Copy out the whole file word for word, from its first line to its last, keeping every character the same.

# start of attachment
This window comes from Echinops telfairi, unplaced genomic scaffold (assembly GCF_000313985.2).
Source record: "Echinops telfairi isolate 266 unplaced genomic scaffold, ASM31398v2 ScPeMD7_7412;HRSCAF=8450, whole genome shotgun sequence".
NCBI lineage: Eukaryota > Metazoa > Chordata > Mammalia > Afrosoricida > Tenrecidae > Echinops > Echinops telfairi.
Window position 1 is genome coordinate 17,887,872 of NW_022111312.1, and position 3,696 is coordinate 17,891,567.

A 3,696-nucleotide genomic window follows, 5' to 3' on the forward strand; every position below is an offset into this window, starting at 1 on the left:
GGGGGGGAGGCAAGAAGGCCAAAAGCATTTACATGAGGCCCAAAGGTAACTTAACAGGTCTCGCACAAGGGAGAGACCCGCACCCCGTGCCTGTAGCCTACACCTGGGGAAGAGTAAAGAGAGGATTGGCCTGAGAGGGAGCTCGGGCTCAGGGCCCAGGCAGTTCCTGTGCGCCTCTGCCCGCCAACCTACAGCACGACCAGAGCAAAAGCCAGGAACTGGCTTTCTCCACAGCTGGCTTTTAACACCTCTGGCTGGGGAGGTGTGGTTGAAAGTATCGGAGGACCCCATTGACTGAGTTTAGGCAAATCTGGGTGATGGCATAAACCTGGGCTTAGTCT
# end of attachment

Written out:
This window comes from Echinops telfairi, unplaced genomic scaffold (assembly GCF_000313985.2).
Source record: "Echinops telfairi isolate 266 unplaced genomic scaffold, ASM31398v2 ScPeMD7_7412;HRSCAF=8450, whole genome shotgun sequence".
NCBI lineage: Eukaryota > Metazoa > Chordata > Mammalia > Afrosoricida > Tenrecidae > Echinops > Echinops telfairi.
Window position 1 is genome coordinate 17,887,872 of NW_022111312.1, and position 3,696 is coordinate 17,891,567.

A 3,696-nucleotide genomic window follows, 5' to 3' on the forward strand; every position below is an offset into this window, starting at 1 on the left:
GGGGGGGAGGCAAGAAGGCCAAAAGCATTTACATGAGGCCCAAAGGTAACTTAACAGGTCTCGCACAAGGGAGAGACCCGCACCCCGTGCCTGTAGCCTACACCTGGGGAAGAGTAAAGAGAGGATTGGCCTGAGAGGGAGCTCGGGCTCAGGGCCCAGGCAGTTCCTGTGCGCCTCTGCCCGCCAACCTACAGCACGACCAGAGCAAAAGCCAGGAACTGGCTTTCTCCACAGCTGGCTTTTAACACCTCTGGCTGGGGAGGTGTGGTTGAAAGTATCGGAGGACCCCATTGACTGAGTTTAGGCAAATCTGGGTGATGGCATAAACCTGGGCTTAGTCT